The other parts of the book treat music, treat video, which is obviously an extremely compelling part of the Internet partly because video dis graphed so well onto ads, but YouTube has a grammar almost like nothing else. It can be very opaque. It needs to be studied. You need digital natives or at least people who are like really emotionally drawn to YouTube and Snapchat in order to use it properly and with proper respect for how it works. It's extraordinary to me that a campaign will drop into a form out of nowhere, or you see brands doing this on Twitter all the time, without any understanding of how hash tags work or tagging works. And then at last music. Music is a world of its own and it's probably worth taking a look at the chapter on music at least to understand all the ups and downs of it, but typically digital visual culture and text culture is silent. We don't like unwanted sound on the Internet. We don't like unwanted sound from our phones. We're always being asked to silence them and so music has to be a powerful experience and also a live experience.
Companies that have embraced the return of live culture in the form of conferences, concerts, are doing well; they're embracing the future, that maker culture, foodism, all those things that can't be digitized that like a live concert are the future. The pushback on the Internet is the future.
Virginia Heffernan has been hooked on the Internet since she first heard the sour-lemon screechy tones of dial-up back in 1979, and believes it to be among mankind’s great masterpieces. The journalist and author has watched digital culture evolve into a fully-fledged civilization that is richly detailed, with corners and compartments that are as different as all the world’s tribes. Heffernan doesn’t see the Internet as a "neurotoxin" and she urges people to stop feeling guilty about using apps and websites, as if they’re a cheat from real-world living; a way to waste time but not to spend it. She cares not whether people go online for business or leisure, only that they dive in wholeheartedly, use it with confidence and learn the lingo, style, and constraints of whatever platform they choose to be a part of. Business must be brave; individuals even braver. Don’t just mill around the sanitized designs of apps like Instagram and e-commerce sites, she says, wade in further to websites and platforms that feel foreign to experience the full humanity of a community that is different from you – but will adopt you if you drop the right syntax. Don’t half-ass it; become a digital native. Virginia Heffernan is the author of Magic and Loss: The Pleasures of the Internet.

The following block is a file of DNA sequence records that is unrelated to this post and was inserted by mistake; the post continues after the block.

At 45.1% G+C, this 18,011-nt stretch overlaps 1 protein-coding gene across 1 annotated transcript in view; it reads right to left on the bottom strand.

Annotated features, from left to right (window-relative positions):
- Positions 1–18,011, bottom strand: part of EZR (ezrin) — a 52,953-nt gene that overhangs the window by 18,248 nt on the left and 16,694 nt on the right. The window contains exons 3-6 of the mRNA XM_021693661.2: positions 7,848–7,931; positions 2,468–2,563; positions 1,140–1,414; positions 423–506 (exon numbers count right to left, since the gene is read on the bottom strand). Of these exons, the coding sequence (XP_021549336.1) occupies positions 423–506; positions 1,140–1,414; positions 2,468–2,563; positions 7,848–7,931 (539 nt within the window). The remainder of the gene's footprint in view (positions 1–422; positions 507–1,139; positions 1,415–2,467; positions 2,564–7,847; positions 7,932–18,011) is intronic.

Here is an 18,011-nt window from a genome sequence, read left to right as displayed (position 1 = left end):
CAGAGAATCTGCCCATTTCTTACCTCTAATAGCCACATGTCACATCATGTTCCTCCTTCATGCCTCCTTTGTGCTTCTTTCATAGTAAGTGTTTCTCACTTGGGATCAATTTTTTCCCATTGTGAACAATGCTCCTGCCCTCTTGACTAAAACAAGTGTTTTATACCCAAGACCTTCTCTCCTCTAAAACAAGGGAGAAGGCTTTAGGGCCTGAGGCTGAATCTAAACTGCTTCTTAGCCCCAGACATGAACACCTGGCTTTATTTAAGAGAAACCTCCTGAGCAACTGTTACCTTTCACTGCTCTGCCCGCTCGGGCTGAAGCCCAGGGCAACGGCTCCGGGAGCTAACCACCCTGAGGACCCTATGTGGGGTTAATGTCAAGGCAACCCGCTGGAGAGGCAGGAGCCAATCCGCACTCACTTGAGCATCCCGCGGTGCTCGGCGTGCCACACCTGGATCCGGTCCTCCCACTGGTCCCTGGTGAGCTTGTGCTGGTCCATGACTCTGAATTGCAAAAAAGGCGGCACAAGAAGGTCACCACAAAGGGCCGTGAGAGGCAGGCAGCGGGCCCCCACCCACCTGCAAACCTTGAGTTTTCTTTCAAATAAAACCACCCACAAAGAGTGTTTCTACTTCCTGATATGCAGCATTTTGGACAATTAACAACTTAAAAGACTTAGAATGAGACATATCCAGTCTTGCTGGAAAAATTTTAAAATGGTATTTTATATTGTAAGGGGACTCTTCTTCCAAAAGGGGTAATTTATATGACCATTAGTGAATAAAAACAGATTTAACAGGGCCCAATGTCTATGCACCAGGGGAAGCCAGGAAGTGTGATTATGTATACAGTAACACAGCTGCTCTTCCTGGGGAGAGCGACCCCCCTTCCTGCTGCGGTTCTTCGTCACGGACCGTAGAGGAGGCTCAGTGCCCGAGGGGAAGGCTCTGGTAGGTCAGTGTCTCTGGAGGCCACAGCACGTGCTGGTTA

Virginia Heffernan is the author of Magic and Loss: The Pleasures of the Internet.
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Research by neuroscientists at MIT's Picower Institute for Learning and Memory helps explain how the brain regulates arousal.
The big day has come: You are taking your road test to get your driver's license. As you start your mom's car with a stern-faced evaluator in the passenger seat, you know you'll need to be alert but not so excited that you make mistakes. Even if you are simultaneously sleep-deprived and full of nervous energy, you need your brain to moderate your level of arousal so that you do your best.
A disturbing interview given by a KGB defector in 1984 describes America of today and outlines four stages of mass brainwashing used by the KGB.
- Bezmenov described this process as "a great brainwashing" which has four basic stages.
- The first stage is called "demoralization" which takes from 15 to 20 years to achieve.
- According to the former KGB agent, that is the minimum number of years it takes to re-educate one generation of students that is normally exposed to the ideology of its country.
When these companies compete, the people lose.
- When a company reaches the top of the ladder, they typically kick it away so that others cannot climb up on it. The aim? So that another company can't compete.
- When this phenomenon happens in the pharmaceutical world, companies quickly apply for broad protection of their patents, which can last up to 20 years, and fence off research areas for others. The result of this? They stay at the top of the ladder, at the cost of everyday people benefitting from increased competition.
- Since companies have worked out how to legally game the system, Amin argues we need to get rid of this "one size fits all" system, which treats product innovation the same as product invention. Companies should still receive an incentive for coming up with new products, he says, but not 20 years if the product is the result of "tweaking" an existing one.